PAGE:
U.S. Equal Employment Opportunity Commission
Louisiana Staffing Firm Failed to Hire Six Qualified Women Because of Their Sex While Hiring Only Men, Federal Agency Charged
JACKSON, Miss. - A federal judge has ruled in favor of the U.S. Equal Employment Opportunity Commission (EEOC) in its sex discrimination lawsuit against a Louisiana staffing firm, the federal agency announced today.
The EEOC had charged that Workplace Staffing Solutions, LLC, which operates an office in Gulfport, Miss., violated federal law when it failed to hire six women for residential temporary trashcan collector (RTCC) positions in Harrison County, Miss., because of their gender.
Chief U.S. District Judge Louis Guirola, Jr. ordered Workplace Staffing to pay $179,000 in total monetary damages according to the default judgment entered on July 7.
EEOC initially filed suit against Workplace Staffing in October 2015, charging that in September 2012, Workplace Staffing prevented qualified females, including Jonika Walton, from applying for an open RTCC position. Walton was told by a company representative the position was a "male-only" job. The court also found that Workplace Staffing denied at least five other qualified women the opportunity to apply for such positions because of their sex. Workplace Staffing told one woman it had only "industrial jobs that are usually for men," while another was told that the RTCC job was "more of a job for a guy."
Title VII of the Civil Rights Act of 1964 makes it unlawful for employers to refuse to hire any individual because of sex. EEOC filed suit (EEOC v. Workplace Staffing Solutions, L.L.C., Case No. 1:15cv360LG-RHW) in U.S. District Court for the Southern District of Mississippi after EEOC's Mobile Local Office completed an investigation and the agency first attempted to reach a pre-litigation settlement through its conciliation process.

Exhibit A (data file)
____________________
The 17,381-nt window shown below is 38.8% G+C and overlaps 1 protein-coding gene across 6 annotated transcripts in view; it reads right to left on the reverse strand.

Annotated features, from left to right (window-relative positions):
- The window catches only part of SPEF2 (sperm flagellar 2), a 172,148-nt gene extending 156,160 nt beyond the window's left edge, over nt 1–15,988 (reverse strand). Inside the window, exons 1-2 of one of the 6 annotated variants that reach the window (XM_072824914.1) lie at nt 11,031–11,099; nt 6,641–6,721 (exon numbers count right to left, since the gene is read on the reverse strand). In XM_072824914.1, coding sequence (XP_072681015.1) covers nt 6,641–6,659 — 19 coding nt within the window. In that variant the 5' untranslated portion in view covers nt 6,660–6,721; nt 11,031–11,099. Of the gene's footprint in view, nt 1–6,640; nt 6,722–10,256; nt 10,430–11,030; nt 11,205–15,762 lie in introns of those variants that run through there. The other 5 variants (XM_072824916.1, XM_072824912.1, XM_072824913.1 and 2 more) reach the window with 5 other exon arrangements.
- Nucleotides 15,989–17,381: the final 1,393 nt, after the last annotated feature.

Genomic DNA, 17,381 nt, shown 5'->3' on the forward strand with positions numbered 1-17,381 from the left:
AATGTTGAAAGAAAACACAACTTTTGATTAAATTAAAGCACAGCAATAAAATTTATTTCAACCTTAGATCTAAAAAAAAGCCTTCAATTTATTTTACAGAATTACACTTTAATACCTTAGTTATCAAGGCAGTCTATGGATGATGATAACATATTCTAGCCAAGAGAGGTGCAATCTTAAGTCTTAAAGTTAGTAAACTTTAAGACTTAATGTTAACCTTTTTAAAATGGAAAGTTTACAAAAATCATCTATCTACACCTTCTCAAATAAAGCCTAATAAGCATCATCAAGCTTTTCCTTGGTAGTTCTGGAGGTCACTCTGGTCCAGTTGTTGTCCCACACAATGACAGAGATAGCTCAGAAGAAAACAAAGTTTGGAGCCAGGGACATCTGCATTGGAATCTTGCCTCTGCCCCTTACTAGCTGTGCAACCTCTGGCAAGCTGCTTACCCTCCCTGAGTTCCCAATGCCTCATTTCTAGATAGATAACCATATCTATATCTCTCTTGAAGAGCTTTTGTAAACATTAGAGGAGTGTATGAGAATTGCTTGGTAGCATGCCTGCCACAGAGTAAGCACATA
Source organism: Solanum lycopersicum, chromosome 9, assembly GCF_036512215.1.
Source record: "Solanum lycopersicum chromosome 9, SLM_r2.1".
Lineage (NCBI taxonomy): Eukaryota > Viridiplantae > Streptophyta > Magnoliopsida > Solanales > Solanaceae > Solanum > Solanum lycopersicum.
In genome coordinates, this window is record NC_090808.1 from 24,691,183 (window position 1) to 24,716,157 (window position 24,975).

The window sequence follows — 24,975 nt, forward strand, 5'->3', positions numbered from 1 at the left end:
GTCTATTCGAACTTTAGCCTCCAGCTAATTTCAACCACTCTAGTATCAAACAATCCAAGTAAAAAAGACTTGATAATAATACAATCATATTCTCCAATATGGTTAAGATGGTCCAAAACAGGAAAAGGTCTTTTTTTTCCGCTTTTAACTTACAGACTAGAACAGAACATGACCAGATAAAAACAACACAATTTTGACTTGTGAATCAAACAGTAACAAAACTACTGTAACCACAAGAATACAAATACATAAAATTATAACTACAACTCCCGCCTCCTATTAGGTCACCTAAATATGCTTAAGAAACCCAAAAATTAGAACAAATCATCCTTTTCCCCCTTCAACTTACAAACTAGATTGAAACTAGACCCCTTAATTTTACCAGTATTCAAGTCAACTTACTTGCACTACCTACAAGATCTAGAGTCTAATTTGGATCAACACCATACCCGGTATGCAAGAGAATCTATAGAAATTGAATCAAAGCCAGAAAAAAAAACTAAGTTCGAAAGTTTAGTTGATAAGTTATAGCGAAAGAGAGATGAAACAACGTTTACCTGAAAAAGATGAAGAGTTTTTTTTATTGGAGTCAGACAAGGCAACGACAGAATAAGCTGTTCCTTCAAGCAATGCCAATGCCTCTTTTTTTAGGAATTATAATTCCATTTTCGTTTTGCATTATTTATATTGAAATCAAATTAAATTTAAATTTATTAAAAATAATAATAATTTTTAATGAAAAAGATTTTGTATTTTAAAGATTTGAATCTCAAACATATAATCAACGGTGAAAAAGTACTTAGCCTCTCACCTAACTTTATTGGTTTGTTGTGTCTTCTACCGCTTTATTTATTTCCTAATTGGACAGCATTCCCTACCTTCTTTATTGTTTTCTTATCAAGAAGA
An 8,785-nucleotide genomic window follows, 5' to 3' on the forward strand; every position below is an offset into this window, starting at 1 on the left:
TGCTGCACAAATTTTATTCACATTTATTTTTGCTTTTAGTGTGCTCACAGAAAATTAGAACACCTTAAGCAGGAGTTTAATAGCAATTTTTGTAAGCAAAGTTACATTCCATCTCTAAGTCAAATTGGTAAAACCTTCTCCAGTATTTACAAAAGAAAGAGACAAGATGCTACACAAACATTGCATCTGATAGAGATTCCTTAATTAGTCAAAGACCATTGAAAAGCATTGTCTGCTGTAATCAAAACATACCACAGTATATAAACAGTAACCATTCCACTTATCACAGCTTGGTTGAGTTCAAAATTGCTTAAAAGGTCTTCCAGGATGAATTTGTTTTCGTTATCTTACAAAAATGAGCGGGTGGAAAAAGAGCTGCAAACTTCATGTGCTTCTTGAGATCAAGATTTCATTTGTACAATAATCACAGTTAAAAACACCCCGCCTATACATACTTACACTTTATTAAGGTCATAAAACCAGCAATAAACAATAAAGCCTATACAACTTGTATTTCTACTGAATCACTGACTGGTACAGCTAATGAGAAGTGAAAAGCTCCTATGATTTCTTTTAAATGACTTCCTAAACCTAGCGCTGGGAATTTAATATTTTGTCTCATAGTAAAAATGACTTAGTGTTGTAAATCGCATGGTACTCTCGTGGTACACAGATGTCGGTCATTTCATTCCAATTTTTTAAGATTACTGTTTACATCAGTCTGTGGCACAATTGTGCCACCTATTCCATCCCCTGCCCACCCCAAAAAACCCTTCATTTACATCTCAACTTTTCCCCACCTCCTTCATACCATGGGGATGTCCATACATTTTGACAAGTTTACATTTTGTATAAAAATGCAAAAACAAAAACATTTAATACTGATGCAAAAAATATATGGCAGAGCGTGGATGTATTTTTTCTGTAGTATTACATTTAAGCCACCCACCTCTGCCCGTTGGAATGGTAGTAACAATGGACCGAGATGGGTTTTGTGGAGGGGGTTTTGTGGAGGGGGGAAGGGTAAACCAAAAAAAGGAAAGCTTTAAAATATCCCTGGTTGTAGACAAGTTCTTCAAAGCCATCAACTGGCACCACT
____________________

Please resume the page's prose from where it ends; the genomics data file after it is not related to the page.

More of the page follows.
After being served with notice of EEOC's suit, the company failed to respond EEOC's allegations, and, as a result, the court found Workplace Staffing liable for discriminatory conduct and awarded monetary relief totaling $179,000, including punitive damages, compensatory damages and back pay.
"Sex discrimination continues to be a barrier for women seeking employment," said C. Emanuel Smith, regional attorney for EEOC's Birmingham District Office. "EEOC believes this is a significant problem for women who seek temporary employment through some staffing agencies. The law demands that women receive equal employment opportunities. Employers are not allowed to presume that women would not be interested in performing certain types of jobs. EEOC stands ready to stop these violations in court, if necessary."
Delner Franklin-Thomas, district director for EEOC's Birmingham District, added, "Too many employment agencies and other employers continue to make hiring decisions based on sex or stereotypes that certain jobs, or types of jobs, are not suitable for women. EEOC will continue to use appropriate means to ensure that women receive equal consideration for all jobs, as the law requires."
In fiscal year 2015, EEOC received over 26,000 charges alleging sex discrimination nationwide.
EEOC is responsible for enforcing federal laws prohibiting employment discrimination. EEOC's Birmingham District consists of Alabama, Mississippi (except 17 northern counties) and the Florida Panhandle. Further information about EEOC is available on its website at www.eeoc.gov.